24. Electronics assembly: control technologies • Critical to advanced electronics manufacturing are: • Vision processes for part inspection, and rigid-body offsets for precision assembly • Motion and I/O control, using asynchronous architectures • Mechanism and tooling design and calibration

  25. Machine vision Vision is used for testing/inspection, feature finding, and rigid-body correction. Mechanisms and their end-effectors (vacuum grippers, finger grippers, etc.) must move to parts that will be deposited on the IC boards, then pick them up, move to the circuit board pad location, then deposit the part. The accuracy requirements can be in the thousandths of inches or less. The accuracy will depend on the lead pitch requirements(moving to 0.15 mm).

  26. Machine vision Vision is used for testing/inspection, feature finding, and rigid-body correction. Because of errors in part presentation and the part picking, it is required that vision systems view these parts relative to the tool before placement to correct for part picking rigid-body errors (offsets) in both position and orientation. Similar errors exist for the placement of the circuit board on the board holder.

  27. Example - asynchronous control method Server Control process 1 Control process 2 Process 1 (Tool process) Process 2 (Vision process) Pick up part while(1): Move part under camera Wait until signal5 == Part_there Set signal5 to Part_there Take picture and load offsets Wait until signal93 == Vsn_Done Set signal93 = Vsn_Done Read offsets and adjust target Set signal5 = Part_not_there

  28. Electronics assembly • Assembly considerations: • Use control programs. • Move components from reel feeders to the board. • Insert components through holes or surface mount them. • Through hole assembly: - pre-form the leads. - insert leads into holes. - crop or clinch leads on the other side of the board. - wave solder the board undersides.

  29. Electronics assembly • Assembly considerations: • Surface mounted component: - rely on calibration procedures and sensor measurement. - place and orient the leads on mounting pads (land). - screening used to place solder paste onto the pads - boards passed through oven to “reflow” solder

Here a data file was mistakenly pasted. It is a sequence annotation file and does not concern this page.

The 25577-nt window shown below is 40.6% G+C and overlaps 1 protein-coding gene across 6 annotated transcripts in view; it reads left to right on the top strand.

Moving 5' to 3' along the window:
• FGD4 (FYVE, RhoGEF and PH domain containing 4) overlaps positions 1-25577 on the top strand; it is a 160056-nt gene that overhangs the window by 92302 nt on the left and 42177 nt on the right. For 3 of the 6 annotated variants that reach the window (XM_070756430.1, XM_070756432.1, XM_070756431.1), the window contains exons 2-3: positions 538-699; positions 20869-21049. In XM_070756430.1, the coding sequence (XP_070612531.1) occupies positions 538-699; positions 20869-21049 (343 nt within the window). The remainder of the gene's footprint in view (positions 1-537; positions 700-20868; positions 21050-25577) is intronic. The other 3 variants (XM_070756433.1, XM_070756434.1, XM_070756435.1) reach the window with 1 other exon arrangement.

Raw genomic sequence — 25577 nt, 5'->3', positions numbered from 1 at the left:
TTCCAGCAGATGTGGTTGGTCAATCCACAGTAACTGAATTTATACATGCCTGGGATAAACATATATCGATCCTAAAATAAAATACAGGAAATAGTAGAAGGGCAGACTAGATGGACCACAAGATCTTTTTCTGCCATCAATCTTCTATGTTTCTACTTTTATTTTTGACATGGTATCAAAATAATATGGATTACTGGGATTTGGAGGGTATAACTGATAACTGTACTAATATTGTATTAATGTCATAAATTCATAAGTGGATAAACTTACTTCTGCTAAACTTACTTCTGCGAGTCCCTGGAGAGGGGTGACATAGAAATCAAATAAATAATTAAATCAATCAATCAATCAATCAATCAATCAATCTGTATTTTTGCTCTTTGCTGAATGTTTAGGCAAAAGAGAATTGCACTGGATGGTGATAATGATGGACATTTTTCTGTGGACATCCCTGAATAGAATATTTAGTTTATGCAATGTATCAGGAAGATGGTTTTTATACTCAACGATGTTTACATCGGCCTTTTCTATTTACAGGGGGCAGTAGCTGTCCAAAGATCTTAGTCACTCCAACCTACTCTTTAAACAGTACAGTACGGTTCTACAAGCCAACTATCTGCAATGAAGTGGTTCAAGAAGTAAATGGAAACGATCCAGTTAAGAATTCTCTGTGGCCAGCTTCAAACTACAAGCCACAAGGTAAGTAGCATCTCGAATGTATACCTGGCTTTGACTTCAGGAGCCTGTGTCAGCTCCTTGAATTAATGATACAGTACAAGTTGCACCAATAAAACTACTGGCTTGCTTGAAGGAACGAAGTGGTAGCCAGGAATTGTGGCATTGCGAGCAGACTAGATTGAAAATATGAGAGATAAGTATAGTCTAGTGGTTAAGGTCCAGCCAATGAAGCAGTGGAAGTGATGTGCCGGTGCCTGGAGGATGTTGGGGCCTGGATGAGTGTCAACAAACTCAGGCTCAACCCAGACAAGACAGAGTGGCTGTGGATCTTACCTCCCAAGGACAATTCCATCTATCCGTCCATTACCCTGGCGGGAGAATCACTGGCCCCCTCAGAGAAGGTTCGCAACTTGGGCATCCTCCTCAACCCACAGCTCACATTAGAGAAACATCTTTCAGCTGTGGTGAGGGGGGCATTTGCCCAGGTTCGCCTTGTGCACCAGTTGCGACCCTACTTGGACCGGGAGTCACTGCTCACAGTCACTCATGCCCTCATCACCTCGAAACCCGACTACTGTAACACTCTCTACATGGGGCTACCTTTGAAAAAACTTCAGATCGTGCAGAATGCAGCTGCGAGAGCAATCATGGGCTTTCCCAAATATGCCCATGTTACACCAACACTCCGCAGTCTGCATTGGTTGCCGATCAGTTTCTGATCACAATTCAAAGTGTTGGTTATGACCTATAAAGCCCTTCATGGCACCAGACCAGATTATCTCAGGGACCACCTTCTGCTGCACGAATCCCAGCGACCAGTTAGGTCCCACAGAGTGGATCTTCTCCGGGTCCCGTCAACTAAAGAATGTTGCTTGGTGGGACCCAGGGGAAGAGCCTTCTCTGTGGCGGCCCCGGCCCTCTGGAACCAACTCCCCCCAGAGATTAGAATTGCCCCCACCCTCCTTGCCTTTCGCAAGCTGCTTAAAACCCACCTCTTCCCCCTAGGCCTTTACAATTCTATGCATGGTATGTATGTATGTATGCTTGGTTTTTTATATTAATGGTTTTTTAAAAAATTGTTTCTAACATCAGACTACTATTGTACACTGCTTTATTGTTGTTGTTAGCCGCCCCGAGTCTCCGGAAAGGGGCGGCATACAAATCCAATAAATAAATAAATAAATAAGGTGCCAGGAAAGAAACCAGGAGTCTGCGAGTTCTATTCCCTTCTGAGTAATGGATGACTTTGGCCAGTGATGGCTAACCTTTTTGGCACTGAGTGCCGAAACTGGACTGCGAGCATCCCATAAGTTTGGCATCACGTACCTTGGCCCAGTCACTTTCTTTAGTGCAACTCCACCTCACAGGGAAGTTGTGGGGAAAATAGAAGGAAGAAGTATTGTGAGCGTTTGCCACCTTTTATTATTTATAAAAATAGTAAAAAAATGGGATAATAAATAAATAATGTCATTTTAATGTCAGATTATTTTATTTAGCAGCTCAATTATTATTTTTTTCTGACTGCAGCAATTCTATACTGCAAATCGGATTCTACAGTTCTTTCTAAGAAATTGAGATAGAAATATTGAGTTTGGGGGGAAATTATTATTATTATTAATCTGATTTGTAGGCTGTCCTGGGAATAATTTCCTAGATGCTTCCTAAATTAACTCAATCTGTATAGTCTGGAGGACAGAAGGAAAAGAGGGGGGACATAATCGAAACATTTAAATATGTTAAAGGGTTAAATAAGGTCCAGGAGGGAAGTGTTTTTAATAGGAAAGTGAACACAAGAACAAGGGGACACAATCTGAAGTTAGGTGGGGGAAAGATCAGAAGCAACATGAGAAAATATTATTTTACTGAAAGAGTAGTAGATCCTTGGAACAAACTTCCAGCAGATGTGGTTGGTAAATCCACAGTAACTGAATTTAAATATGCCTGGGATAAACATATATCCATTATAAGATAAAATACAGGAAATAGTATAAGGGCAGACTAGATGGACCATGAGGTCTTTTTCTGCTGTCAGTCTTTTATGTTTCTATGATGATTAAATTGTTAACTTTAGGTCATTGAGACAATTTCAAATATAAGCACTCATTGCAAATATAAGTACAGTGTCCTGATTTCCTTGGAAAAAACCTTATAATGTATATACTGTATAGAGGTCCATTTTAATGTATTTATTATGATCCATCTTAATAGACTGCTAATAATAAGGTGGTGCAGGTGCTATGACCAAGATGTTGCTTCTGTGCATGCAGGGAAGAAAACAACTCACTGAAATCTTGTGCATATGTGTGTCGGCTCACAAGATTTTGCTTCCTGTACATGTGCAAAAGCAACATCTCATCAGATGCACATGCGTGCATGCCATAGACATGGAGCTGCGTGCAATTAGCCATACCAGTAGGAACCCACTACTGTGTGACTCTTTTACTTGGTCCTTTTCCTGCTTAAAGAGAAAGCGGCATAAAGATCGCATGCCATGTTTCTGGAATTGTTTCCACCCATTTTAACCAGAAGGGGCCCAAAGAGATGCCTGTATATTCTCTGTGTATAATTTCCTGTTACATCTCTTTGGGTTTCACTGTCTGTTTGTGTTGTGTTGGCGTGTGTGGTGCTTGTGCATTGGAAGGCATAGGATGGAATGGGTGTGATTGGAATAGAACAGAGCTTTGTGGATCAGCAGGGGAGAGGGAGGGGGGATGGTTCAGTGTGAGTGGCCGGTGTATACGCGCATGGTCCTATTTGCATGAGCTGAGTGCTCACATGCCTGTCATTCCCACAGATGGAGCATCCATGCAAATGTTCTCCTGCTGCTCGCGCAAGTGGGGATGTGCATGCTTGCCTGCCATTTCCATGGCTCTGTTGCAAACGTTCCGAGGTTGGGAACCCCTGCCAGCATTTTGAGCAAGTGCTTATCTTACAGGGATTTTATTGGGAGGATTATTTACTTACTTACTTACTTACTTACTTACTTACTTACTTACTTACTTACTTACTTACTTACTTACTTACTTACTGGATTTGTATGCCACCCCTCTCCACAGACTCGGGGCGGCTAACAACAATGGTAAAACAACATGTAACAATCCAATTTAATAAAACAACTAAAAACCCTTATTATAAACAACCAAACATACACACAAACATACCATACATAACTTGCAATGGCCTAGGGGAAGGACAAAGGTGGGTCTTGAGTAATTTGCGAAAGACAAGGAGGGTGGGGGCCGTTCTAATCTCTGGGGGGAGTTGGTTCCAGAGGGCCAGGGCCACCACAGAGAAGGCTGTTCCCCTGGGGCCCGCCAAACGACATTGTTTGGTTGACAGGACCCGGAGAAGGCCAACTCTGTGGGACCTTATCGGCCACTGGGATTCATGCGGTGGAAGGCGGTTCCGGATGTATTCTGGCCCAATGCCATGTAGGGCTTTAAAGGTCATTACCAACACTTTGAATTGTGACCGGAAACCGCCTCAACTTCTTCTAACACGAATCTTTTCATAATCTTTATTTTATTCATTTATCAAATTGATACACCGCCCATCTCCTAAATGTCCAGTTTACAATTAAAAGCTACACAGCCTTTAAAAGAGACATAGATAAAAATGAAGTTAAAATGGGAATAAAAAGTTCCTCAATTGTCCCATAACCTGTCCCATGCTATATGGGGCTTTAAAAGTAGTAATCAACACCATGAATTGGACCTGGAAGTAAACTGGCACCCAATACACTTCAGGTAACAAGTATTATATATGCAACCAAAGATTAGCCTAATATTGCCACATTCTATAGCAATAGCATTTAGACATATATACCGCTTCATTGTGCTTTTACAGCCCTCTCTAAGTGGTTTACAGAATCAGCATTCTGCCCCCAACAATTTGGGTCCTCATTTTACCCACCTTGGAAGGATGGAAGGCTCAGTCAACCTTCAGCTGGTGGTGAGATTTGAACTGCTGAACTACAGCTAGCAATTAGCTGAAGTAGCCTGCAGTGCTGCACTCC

30. Electronics board testing(after cleaning) • Testing methods: • Inspection • Vision systems • Functional testing ( tested by energizing circuits) • Burn-in test to verify full functionality for a given period of time • If the board fails any of these tests, then rework is often used to try to recover the board.

  31. Electronics assembly videos We will now see videos on circuit board assembly. Be sure to take notes because you will be tested on the video material!

  32. The state of electronics manufacturing in the U. S. Reference - “Electronic Manufacturing and Packaging in Japan,” Michael J. Kelly, Chair William R. Boulton, Editor, John A. Kukowski, Eugene S. Meieran, Michael Pecht, John W. Peeples, Rao R. Tummala, JTEC (Japanese Technology Evaluation Center) Panel Report, February, 1995 Note: See report link on class website

  33. The state • Report conclusions: • Japan leads the United States in almost every electronics packaging technology. • Japan clearly has achieved a strategic advantage in electronics production and process technologies. • Japan has established this marked competitive advantage in electronics as a consequence of developing low-cost, high-volume consumer products.

  34. The state • Report conclusions: • Japan's infrastructure, and the remarkable cohesiveness of vision and purpose in government and industry, are key factors in the Japan’s success. • Although Japan will continue to dominate consumer electronics in the foreseeable future, opportunities exist for the United States and other industrial countries to capture an increasingly larger share of the market. • The JTEC panel identified no insurmountable barriers that would prevent the United States from regaining a significant share of the consumer electronics market.

  35. Electronics manufacturing Report conclusions: “The Japanese can do it; Americans can do it. The issue that separates the United States from Japan in high-volume, low-cost electronic assembly is neither technology nor manufacturing; it is primarily the will to take the measures necessary to compete and succeed.”

  36. Electronics manufacturing What have we learned?